The plot line of last week’s premier of the comedy The Crazy Ones on CBS portrayed the all-too-familiar game of playing favorites at the office. Although comical on screen, it’s an issue that plagues employees in real life.
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According to a 2011 study from Georgetown University’s McDonough School of Business:
- 92% have observed favoritism in promotions
- 83% believe that favoritism leads to poor decisions
- 23% admitted to playing favorites themselves
Counter to conventional wisdom, a recent study out of the University of British Columbia’s Sauder School of Business found that playing favorites may actually be a good thing. According to professor Karl Aquino, one of the study’s co-authors, not playing favorites “can be a disincentive for workers who would otherwise go above and beyond on behalf of the team with a little bit of extra attention.”
The researchers found that showing favoritism heightened self-esteem and enhanced task performance. There is no doubt that recognizing positive contributions can go a long way in ensuring those behaviors continue. The challenge for managers is making sure that favoritism doesn’t hurt the morale of those other team members who have yet to become the apple of their eye.
When managing the game of play favorites here are some things to keep in mind:
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Focus on the Outcome. Play favorites for business reasons and not personal ones. It’s only natural to want to help our friends, but managing isn’t about giving your friends a leg up. The best way to test if you are making an emotional decision vs. an objective business decision is to look at outcomes. Ask yourself what you will get if you favor person ‘x’ over ‘y’ and how will this help the business?
Be Thoughtful. Don’t flaunt your affinities. Workers can become unmotivated if they feel they are being treated unfair or don’t have any opportunity to advance. It’s natural to play favorites and people expect it, just don’t overdo it. Pay attention to the comments you make at meetings and the public attention you give to your favorites. Make sure you are not unfairly praising your favorites at the expense of others on the team.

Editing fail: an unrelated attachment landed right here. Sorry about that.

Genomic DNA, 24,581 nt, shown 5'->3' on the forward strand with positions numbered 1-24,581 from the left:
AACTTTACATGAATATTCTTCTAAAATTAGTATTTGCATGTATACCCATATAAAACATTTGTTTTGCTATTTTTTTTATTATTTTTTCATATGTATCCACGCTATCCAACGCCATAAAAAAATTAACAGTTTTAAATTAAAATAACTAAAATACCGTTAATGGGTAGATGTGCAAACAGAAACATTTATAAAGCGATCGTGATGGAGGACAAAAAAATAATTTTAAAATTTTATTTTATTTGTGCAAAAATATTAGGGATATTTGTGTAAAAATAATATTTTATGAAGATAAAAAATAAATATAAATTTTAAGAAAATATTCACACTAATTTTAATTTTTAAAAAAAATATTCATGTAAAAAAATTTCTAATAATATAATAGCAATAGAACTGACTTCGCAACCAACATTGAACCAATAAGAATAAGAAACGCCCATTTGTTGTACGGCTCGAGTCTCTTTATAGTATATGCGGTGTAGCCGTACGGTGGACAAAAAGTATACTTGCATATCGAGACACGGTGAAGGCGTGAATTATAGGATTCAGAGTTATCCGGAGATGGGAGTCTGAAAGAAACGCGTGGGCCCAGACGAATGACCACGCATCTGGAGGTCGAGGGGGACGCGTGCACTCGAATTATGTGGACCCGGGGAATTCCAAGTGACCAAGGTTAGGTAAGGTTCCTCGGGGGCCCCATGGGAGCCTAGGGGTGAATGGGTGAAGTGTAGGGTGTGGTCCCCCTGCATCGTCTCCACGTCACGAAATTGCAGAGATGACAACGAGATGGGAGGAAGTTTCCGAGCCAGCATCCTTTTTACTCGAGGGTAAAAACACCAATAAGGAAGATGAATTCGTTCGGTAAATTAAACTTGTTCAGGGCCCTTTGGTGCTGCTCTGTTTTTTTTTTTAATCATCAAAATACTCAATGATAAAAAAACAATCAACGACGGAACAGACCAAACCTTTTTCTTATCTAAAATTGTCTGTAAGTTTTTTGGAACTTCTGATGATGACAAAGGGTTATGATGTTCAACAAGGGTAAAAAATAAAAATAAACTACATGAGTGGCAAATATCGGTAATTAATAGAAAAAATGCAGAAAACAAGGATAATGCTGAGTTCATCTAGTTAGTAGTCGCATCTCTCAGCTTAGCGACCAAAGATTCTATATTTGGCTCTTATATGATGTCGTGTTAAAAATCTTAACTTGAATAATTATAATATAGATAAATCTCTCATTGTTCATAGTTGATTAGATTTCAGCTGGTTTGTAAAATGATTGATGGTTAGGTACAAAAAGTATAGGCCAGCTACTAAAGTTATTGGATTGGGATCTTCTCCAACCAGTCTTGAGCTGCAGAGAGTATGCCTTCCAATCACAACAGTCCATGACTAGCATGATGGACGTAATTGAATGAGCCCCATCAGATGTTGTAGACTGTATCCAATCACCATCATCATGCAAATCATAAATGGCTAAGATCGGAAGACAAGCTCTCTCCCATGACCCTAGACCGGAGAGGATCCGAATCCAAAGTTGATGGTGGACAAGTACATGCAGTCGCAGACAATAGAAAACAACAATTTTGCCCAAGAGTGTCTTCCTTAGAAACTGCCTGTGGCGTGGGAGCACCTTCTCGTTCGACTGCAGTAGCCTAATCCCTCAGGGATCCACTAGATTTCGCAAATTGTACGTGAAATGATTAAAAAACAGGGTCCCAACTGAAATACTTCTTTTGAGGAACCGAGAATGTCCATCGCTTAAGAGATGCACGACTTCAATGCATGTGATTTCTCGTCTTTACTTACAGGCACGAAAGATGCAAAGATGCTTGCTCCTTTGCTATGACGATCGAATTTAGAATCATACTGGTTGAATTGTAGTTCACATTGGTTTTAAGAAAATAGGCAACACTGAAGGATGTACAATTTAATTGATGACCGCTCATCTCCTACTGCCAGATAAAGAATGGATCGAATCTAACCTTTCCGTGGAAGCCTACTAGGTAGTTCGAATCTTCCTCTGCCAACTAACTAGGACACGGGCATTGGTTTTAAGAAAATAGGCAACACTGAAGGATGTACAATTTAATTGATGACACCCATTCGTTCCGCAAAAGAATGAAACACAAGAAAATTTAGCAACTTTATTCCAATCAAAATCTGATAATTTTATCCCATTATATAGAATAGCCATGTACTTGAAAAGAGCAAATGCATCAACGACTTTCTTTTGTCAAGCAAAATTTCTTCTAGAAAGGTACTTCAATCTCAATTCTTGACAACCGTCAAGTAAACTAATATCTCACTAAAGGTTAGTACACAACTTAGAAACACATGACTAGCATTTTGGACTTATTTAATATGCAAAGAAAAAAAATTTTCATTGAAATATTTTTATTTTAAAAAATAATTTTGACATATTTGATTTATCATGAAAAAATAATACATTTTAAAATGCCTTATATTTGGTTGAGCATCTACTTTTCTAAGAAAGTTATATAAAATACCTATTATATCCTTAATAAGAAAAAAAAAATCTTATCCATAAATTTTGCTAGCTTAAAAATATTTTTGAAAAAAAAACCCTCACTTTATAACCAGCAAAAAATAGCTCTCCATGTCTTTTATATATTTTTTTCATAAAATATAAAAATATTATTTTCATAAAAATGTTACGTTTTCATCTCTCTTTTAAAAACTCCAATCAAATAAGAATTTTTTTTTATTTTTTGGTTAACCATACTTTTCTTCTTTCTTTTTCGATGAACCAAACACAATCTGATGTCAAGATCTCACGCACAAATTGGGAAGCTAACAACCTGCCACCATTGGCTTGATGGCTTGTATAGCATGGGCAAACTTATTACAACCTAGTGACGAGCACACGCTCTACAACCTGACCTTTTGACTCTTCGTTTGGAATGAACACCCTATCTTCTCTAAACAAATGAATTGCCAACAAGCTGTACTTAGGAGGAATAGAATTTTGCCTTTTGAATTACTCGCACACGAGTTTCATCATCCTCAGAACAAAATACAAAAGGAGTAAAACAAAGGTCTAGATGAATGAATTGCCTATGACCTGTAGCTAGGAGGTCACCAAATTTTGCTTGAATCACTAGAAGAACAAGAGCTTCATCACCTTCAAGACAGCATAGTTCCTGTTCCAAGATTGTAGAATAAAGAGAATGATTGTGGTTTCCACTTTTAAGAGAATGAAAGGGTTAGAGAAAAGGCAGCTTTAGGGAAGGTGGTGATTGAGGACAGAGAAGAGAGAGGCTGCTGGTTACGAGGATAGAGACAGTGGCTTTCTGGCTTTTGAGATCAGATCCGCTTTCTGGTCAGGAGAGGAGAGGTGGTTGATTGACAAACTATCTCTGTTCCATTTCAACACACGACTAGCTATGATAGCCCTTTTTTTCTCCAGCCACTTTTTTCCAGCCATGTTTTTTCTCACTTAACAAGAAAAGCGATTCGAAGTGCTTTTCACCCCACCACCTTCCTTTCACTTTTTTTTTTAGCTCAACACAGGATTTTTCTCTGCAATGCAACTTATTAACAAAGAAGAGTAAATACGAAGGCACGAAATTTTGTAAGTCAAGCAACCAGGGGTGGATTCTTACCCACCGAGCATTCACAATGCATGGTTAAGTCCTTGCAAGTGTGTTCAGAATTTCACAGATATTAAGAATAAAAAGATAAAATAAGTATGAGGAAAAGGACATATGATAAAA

Be Transparent. Be clear about what it takes to become the apple of your eye by setting expectations. Successful managers know how to create a vision, set the destination and get their team onboard.
Be Mindful of What You Encourage. Role modeling is natural in the workplace, and younger team members may see your favorite employees as role models because of the status you have unwittingly bestowed upon them. This is why it’s important to make sure your favorites are favorites for the right reasons. If team members observe you rewarding counterproductive behaviors in your favorites they will likely start emulating those behaviors or at the very least they’ll become less motivated to engage in other more productive behaviors.
Show Equal Opportunity Favoritism. When deciding to play favorites consider the larger ramifications. Who you single out says a lot about you and what you expect from your employees. It also sends a signal to upper management about you decision making and management style.
It’s natural to like some people more than others, and it would be impractical to pretend otherwise. Emotional connections are a natural part of life and critical in business success. Just be sure you are thoughtful and strategic about how you play favorites because these emotional connections will drive business outcomes, whether intended or not.